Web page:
Saturday, October 29, 2016

Attitude in Prayer

Attitude in Prayer
Homily for October 23, 2016    Thirtieth Sunday in Ordinary - C
by Dcn. Bob Bonomi

    In today’s Gospel, did you notice that the tax collector stood in the back of the temple area to pray?  I wonder – was he Catholic …?
    In any case, what’s prayer?  If you looked it up, you’d probably find that prayer generally can be grouped as prayers of adoration and worship, prayers of thanksgiving, and prayers of petition for ourselves or intercession on someone else’s behalf.  It seems that while we sometimes give thanks for what we have – like when we rattle through “grace” before a meal, mostly we believe that what we have, we earned ourselves and so don’t give thanks often enough.  And while we praise God at Mass or when some miraculous event occurs, when was the last time you saw someone jump up in a crowd of people at your office or social event and shouted, “Praise Jesus!”?
    It seems that the greatest majority of our prayers focus on intercession and petitions.  We want something from God.  And that's OK, as long as we don't forget the rest.
    All of today’s readings – including the responsorial psalm – are about asking God for something.  Mercy.  And as we approach the close of the Jubilee of Mercy, I think it is helpful for us to think about what our priorities are in our prayers, our attitude in our prayers, and what we really want from God from our prayers.
    Why do we pray?  How many of us have the attitude of the Pharisee in today’s Gospel, “Hey, God, I’ve got a great life.  I’ve got a new car, a big house, and I have enough money that can go and do just about anything I want.  I’m a good guy, and I’m so glad I don’t have to struggle like some of those poor schmucks.  Well, I gotta run or I’ll miss the Cowboy’s football game.” 
    But often we’re on the other side of the fence.  There’s been many times when I’ve had someone say to me, “Why should I bother to pray?  It doesn’t seem to do any good.”  Or, “Why does God seem to answer everyone else’s prayers but mine?” Maybe we’re fighting just to survive and we’re desperately seeking a way out of our troubles.  Especially during this election year, where there’s been such hatred and viciousness surrounding us, we cry out, “Where’s God when we need Him?”
    We are living in troubling times, but are they worse that when Jesus walked the Earth?  Israel was an occupied country under Roman rule; almost all of the Apostles were martyred for their faith.  In our second reading, St. Paul is in prison as he writes to Timothy, and he knows that in a short while he too will be executed.  There were diseases and natural disasters and war and violence, just like today.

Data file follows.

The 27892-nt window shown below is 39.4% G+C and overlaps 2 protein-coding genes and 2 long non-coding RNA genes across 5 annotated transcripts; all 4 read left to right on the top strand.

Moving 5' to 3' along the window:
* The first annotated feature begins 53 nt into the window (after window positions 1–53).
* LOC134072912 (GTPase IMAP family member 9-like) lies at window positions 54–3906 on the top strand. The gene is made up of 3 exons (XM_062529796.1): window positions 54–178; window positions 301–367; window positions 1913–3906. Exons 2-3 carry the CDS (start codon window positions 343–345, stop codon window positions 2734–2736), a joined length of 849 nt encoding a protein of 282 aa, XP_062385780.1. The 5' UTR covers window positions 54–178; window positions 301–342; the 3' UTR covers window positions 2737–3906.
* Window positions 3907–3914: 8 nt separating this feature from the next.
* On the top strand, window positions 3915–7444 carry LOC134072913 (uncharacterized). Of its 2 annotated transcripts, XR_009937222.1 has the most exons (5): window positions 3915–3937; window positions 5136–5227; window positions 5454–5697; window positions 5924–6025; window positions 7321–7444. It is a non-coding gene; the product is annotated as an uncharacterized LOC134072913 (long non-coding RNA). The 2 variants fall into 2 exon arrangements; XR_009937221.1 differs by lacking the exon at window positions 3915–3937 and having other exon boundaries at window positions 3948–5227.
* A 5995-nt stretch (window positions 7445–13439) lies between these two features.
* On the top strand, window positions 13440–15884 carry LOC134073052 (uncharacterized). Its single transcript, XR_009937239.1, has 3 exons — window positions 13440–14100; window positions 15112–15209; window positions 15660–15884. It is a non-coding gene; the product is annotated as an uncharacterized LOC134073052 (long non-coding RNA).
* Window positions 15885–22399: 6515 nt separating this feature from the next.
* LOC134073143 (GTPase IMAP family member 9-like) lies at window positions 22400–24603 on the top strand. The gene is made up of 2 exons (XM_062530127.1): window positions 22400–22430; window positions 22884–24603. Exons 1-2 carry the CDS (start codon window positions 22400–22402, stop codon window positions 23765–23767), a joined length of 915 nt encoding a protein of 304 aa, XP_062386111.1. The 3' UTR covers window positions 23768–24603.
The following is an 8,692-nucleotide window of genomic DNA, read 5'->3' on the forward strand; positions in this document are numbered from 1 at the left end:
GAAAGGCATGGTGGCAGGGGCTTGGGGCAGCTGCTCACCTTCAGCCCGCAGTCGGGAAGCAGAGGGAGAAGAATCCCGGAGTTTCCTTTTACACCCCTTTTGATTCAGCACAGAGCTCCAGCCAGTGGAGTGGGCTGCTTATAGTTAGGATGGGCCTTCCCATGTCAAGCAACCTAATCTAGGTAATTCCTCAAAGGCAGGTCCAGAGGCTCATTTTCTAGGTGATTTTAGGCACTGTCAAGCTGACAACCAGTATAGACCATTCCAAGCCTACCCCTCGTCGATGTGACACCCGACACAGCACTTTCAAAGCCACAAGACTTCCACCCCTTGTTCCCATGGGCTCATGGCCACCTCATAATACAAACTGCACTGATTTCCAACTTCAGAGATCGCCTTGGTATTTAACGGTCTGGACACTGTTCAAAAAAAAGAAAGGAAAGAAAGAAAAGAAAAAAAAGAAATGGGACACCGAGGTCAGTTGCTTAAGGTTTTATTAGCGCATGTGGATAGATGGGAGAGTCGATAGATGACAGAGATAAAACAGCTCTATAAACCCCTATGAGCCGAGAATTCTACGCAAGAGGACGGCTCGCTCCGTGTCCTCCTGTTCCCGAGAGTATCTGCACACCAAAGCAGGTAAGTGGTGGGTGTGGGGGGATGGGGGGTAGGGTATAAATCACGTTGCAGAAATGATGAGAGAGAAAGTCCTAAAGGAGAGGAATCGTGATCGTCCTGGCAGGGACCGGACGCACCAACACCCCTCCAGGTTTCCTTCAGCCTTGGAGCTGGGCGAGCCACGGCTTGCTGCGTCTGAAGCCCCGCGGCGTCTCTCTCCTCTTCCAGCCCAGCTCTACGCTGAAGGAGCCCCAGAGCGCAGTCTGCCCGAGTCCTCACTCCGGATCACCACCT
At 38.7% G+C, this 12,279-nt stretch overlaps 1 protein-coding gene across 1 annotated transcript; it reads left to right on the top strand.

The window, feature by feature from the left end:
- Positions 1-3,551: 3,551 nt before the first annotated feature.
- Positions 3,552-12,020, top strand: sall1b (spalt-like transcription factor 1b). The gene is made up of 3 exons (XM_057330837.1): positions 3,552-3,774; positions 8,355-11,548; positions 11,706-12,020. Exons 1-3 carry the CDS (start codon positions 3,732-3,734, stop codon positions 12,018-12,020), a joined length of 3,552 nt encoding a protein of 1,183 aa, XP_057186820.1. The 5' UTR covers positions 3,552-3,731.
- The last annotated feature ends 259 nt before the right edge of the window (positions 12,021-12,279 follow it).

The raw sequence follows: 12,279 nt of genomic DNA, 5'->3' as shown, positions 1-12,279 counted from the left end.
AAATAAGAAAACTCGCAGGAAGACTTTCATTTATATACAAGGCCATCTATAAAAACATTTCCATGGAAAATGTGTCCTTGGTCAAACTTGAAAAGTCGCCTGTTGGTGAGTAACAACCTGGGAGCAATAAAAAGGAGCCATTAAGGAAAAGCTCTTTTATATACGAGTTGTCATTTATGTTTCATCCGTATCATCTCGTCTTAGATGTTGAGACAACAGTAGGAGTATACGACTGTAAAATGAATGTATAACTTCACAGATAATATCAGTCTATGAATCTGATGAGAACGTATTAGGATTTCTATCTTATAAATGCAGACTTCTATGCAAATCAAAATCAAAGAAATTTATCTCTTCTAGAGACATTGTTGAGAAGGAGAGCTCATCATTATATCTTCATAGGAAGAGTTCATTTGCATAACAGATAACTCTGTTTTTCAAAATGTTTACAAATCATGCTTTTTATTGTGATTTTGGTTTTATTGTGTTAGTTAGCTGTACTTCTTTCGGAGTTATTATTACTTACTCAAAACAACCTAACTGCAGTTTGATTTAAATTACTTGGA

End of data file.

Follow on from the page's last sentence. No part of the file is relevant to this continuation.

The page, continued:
(OK, maybe they didn’t have to deal with people dressing up in scary clown costumes accosting them, or with listening to the clowns currently running for political office.  But they did have to deal with the Pilates and Herods and Caesars of their time, not to mention their chosen leaders in the synagogues and the Temple.)
    And if you were to measure the success of our prayers of petition and intercession during the last 2000 years by their earthly effectiveness, then it would seem that it is a waste of time to pray.
    But prayer is much more than just getting God to give us something or fix something for us.  Our prayers are our conversations with God.  Conversations.  They are meant to be two-way – speaking AND listening.  And listening can be tough, since God doesn’t normally respond in a manner we are used to – no phone calls or emails, no text messages or even a Facebook post.  We must learn to LISTEN to God, to hear His voice – with our hearts.  And we cannot do that unless we make time for God, to be alone with Him. 
    God DOES hear our prayers.  And, like in the first reading from Sirach, we don’t have to be poor to be heard; rich or poor, God listens to all of us equally, especially when we turn to Him with a contrite spirit.
    But if all we do is pray to get something, whether for ourselves or someone else, without being poor in spirit – an attitude of respect for God because He is God –  then we’ve made God nothing more than a genie in a bottle, like Barbara Eden in the old TV series “I Dream of Genie”.  Pop the cork and ask away, and maybe your wish will come true.
    Like Paul, we must focus on our true future – eternity.  And IF, in our prayers of petition, we recognize our own shortcomings and ask for God’s mercy, He will hear us.  Then, like Paul, we will be able say, no matter our current sufferings, that “the Lord will rescue us from every evil threat and will bring us safely to his heavenly kingdom. To Him be glory forever and ever.”